New Corvette C6.R Racers
Aim To Keep Winning Record At Le Mans

2005 Chevrolet Corvette C6.R
2005 Chevrolet Corvette C6.R

7th June, 2005

Having scored three GTS class victories in five years, the Corvettes return to the 24 Hours of Le Mans on 18th June, with the new Corvette C6.R model aiming to maintain the winning streak. The new car has already won on two out of its three starts in the American Le Mans Series (ALMS) so far and its drivers have been on the podium in every one of its races in 2005.

Corvette Racing returns to Le Mans with its successful endurance racing driver lineup: Ron Fellows, Johnny O'Connell and Max Papis are teamed in the No. 63 Compuware Corvette C6.R, and Oliver Gavin, Olivier Beretta and Jan Magnussen share the No. 64 Compuware Corvette C6.R.

The GT1 battle again promises to be the headliner at Le Mans. "We expect a tough fight this year," said two-time Le Mans winner Oliver Gavin, voicing the thoughts of the entire team. "Le Mans is the most important race of the year for Corvette Racing, and it's the one event we focus on. Every driver relishes going to Le Mans because it's such a challenge."

This year's event marks the first appearance of the new Corvette C6.R at Le Mans, the successor to the C5-R that posted 1-2 finishes in 2001, 2002 and 2004. The C6.R has already scored a pair of wins in the American Le Mans Series, but sprint races on American soil are a far cry from 24 hours at Le Mans. The Corvette C6.R race car made its debut at the 12 Hours of Sebring in March 2005 with a second and third place. Since then the Corvettes have conquered all opposition in the American Le Mans Series races at the Road Atlanta and Mid-Ohio tracks in the USA, giving the new car its first victories.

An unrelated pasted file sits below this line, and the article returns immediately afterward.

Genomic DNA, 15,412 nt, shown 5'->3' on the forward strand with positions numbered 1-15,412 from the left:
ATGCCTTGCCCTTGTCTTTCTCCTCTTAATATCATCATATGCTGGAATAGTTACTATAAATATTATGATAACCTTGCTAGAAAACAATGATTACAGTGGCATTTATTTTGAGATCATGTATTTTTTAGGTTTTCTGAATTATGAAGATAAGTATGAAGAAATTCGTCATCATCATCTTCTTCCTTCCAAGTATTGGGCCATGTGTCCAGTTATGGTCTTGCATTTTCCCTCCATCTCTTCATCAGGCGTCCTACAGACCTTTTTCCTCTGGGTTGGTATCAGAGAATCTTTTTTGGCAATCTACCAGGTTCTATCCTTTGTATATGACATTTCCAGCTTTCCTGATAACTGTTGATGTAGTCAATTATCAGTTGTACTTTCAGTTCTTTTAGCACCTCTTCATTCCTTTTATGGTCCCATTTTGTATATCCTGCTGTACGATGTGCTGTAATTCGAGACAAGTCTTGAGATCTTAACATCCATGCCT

With its long straights and glass-smooth racing surface, the immense 8.4-mile Le Mans circuit rewards horsepower and demands aerodynamic efficiency. The Corvette C6.Rs are dressed for success at Le Sarthe with bodywork that is smaller and sleeker than its C5-R predecessor. They are propelled by proven and powerful 7-litre GM small-block V-8 engines under their carbon fibre hoods.

"We gave a wish list to Corvette chief engineer Dave Hill and his engineering team that was working on the production sixth-generation Corvette," recalled Corvette Racing programme manager Doug Fehan. "We wished for flush headlights for better aerodynamics. We wished for a single, large grille opening for the engine air intake, radiator, and brake cooling. We hoped they could find a way to give us a lower coefficient of drag. They granted all three wishes with the production C6 Corvette. The Corvette engineering team gave us exactly what we needed. The C6.R and the production C6 were developed in tandem."

Fehan further explained, "We had some challenges in packaging and aerodynamics with the new C6 body because it's 125 mm shorter than its predecessor, but some of those ultimately worked in our favour. The C6.R has a lower coefficient of drag than the C5-R, and we have a new front undertray and new rear diffuser that help its aerodynamic performance."

The Corvette C6.R programme continues GMs tradition of racing production-based vehicles. Corvette Racing provides opportunities to improve both GM's production and racing vehicles through the two-way exchange of technology, personnel and processes.

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